Saturday, March 20, 2021


Sometimes, hope can be inspired by the most mundane things, especially in this crazy, mixed-up world in which we're currently living.  Sometimes, hope looks like a family of nine filling up an entire pew at a weekday Mass: a mother on one end and a father on the other, with their seven beautiful children--five older daughters and two young sons--between them. 

That hope-filled sight is what my husband and I saw a few rows ahead of us when we attended Mass  on Friday morning--on March 19, the Solemnity of St. Joseph.  As if that family wasn't sweet enough already, they were joined by a grandmother a few minutes after they'd gotten seated.

But it was more than merely seeing three generations of a large, lovely Catholic family sitting together at Mass that comforted our wounded hearts and refreshed our weary souls.  It was that this particular family, which we'd never seen before that day, was there at church unmasked, every single one of them, their faces--made in the image and likeness of God--visible to all and shining with the light of faith.  In a sea of masked faces, this family stood out.  In a good way.  Such a good way. It made my husband and me wonder: is it possible that we can hope for an end to all of this, sooner rather than later?

Sunday Mass attendance is way down at our parish, even though the Covid lockdown of churches in our state ended a while back.  There are no longer pews roped-off, but the church is always far from crowded and people are careful to space themselves out from others.  There is a sign on the door saying that masks are required, so most if not all people wear them.  My husband retired early from his career as a commercial airline pilot in September of 2020, and since then we've been going to daily Mass together whenever we can.  (If ever there was a time that our country and our world needed extra prayers and sacrifices, we thought, this is surely it.) There is a core group of about 30 "regulars" who usually attend daily Mass, but even when the group is that small and that spaced-out, pretty much everyone wears a mask.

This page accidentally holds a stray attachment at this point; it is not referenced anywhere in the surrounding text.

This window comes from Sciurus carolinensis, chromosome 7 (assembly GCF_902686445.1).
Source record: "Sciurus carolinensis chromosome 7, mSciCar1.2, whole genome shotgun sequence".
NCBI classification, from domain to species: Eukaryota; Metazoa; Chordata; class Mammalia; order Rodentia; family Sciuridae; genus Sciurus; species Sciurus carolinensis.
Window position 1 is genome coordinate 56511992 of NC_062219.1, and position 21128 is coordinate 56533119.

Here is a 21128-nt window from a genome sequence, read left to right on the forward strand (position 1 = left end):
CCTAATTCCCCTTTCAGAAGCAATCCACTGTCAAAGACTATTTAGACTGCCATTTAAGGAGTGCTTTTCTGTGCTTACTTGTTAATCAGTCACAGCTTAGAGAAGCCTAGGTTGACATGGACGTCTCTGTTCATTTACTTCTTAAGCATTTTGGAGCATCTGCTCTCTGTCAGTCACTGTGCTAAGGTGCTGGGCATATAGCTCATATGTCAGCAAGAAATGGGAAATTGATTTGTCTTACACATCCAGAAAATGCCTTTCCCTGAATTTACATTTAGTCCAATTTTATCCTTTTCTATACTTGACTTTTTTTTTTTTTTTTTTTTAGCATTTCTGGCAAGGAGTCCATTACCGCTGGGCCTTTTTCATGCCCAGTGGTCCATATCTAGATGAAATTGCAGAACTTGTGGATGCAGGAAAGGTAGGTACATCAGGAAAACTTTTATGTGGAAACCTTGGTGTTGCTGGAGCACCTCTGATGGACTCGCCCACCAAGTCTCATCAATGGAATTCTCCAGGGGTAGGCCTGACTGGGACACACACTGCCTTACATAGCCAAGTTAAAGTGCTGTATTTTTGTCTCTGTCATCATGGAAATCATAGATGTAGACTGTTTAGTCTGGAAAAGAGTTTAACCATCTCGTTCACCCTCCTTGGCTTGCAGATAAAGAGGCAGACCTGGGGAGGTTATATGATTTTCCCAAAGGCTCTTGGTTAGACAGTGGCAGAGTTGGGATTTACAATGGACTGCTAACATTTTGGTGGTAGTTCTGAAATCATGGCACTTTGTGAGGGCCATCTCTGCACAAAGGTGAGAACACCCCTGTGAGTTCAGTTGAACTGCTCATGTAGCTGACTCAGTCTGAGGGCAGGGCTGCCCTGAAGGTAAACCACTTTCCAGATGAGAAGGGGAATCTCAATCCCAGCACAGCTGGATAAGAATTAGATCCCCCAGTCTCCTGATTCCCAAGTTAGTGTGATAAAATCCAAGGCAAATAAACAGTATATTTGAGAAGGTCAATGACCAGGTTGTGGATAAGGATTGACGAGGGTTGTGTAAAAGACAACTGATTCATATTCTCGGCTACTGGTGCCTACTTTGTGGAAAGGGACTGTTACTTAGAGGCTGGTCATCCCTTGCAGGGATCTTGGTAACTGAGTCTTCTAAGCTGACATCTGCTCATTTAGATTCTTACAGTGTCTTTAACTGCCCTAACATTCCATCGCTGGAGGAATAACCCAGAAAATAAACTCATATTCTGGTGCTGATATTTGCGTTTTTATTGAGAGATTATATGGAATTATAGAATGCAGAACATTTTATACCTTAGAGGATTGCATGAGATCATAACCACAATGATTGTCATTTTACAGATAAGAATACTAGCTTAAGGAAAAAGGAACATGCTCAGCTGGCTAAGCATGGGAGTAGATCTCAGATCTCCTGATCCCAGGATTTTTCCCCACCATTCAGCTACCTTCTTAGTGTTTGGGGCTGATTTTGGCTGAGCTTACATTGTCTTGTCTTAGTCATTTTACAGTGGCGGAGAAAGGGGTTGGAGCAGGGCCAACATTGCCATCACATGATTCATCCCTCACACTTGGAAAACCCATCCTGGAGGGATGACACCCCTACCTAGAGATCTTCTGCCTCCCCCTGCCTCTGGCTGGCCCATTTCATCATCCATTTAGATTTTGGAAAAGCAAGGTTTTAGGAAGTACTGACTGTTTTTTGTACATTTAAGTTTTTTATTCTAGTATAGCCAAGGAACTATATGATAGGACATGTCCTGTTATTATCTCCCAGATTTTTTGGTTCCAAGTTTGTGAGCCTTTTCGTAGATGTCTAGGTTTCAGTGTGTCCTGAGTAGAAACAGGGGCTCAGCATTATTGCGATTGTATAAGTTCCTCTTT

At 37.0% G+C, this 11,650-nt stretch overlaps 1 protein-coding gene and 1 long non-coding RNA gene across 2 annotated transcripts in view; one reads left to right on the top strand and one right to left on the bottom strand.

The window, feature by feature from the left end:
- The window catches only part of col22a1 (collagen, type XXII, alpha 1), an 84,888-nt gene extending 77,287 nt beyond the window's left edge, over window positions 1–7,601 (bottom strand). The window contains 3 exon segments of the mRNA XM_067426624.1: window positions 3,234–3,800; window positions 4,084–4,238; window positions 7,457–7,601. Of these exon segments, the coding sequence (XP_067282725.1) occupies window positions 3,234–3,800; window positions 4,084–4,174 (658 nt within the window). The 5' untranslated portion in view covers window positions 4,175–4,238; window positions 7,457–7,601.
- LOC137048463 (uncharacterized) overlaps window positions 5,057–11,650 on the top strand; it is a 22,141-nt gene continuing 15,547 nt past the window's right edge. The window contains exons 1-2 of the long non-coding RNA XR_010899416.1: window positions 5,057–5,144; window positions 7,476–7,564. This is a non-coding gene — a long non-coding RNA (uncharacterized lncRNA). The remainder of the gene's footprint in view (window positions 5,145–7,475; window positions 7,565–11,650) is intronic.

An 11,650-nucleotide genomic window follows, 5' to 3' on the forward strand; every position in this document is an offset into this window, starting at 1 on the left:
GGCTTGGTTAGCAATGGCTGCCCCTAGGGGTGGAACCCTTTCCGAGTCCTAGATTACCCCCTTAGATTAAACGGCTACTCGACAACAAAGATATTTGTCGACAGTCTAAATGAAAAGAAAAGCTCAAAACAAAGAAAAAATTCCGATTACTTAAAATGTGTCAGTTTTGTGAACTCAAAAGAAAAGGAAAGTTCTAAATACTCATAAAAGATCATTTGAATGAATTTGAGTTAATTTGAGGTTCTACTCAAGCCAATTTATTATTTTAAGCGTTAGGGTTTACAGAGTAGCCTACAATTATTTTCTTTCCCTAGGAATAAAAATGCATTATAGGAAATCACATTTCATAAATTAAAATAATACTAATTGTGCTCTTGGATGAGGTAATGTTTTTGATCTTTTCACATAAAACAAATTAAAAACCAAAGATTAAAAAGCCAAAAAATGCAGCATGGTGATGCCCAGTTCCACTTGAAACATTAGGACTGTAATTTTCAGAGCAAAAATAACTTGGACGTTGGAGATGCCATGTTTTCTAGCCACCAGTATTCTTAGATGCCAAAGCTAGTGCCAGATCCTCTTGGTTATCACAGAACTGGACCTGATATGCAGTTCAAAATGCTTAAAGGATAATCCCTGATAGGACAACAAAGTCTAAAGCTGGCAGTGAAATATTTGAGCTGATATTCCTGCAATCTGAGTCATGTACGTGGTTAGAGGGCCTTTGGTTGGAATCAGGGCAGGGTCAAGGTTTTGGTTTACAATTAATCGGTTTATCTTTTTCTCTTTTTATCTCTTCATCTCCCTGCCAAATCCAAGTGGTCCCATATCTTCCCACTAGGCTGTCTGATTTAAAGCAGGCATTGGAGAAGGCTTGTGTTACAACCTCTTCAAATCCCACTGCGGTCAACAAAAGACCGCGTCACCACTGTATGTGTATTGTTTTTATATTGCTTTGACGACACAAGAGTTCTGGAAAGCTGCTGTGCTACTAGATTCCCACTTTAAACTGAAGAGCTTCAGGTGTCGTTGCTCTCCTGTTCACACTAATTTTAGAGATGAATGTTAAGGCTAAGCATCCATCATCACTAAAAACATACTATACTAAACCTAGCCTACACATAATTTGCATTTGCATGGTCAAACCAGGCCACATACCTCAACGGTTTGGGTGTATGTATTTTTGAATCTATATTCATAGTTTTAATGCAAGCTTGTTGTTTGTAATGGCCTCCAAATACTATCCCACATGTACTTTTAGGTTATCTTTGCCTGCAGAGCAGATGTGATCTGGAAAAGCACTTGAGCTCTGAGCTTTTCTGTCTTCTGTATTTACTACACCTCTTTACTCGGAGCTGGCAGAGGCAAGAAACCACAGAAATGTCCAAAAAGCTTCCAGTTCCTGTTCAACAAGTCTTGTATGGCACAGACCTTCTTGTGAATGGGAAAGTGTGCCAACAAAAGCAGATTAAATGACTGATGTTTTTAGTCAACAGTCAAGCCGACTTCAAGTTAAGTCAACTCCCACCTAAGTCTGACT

Both my husband and I tested positive for Covid in early December of 2020, and we spent about 10 days battling what felt like the flu.  We both ran slight fevers, were tired, had body aches and headaches, and had mild coughs.  Neither of us lost our sense of taste or smell, but we both felt our sense of taste was "off."  (For me, it was like being in the first trimester of pregnancy, when your stomach is queasy and nothing tastes good. I couldn't even stand the taste of my beloved coffee and was drinking cinnamon tea instead--so you know I was sick!)

Once we'd recovered from Covid and knew that we couldn't contract or spread the virus, we thought maybe it was okay to forget about masking up for Mass.  But our parish priest made a comment about obedience and pride during a homily, and we asked ourselves if maybe that message applied to us.  So on went the masks again.  We suspect that Father believes the pandemic is over and is anxious for people to get back to living normally and attending Mass regularly, but he wants to be obedient to the instructions of his Bishop.  So in a way, we feel that wearing our masks in church makes his job easier, and we look at it as a sacrifice we can offer up; but in another way, it seems so very wrong on so many levels, and we think it's doing so much harm--to individuals and to society as a whole. 

So you can imagine how thrilled we were to see this unmasked family.  (I want to be them when I grow up!) They did not seem disobedient or prideful; on the contrary, by their humble demeanor they exuded an aura of piety and grace.  And courage.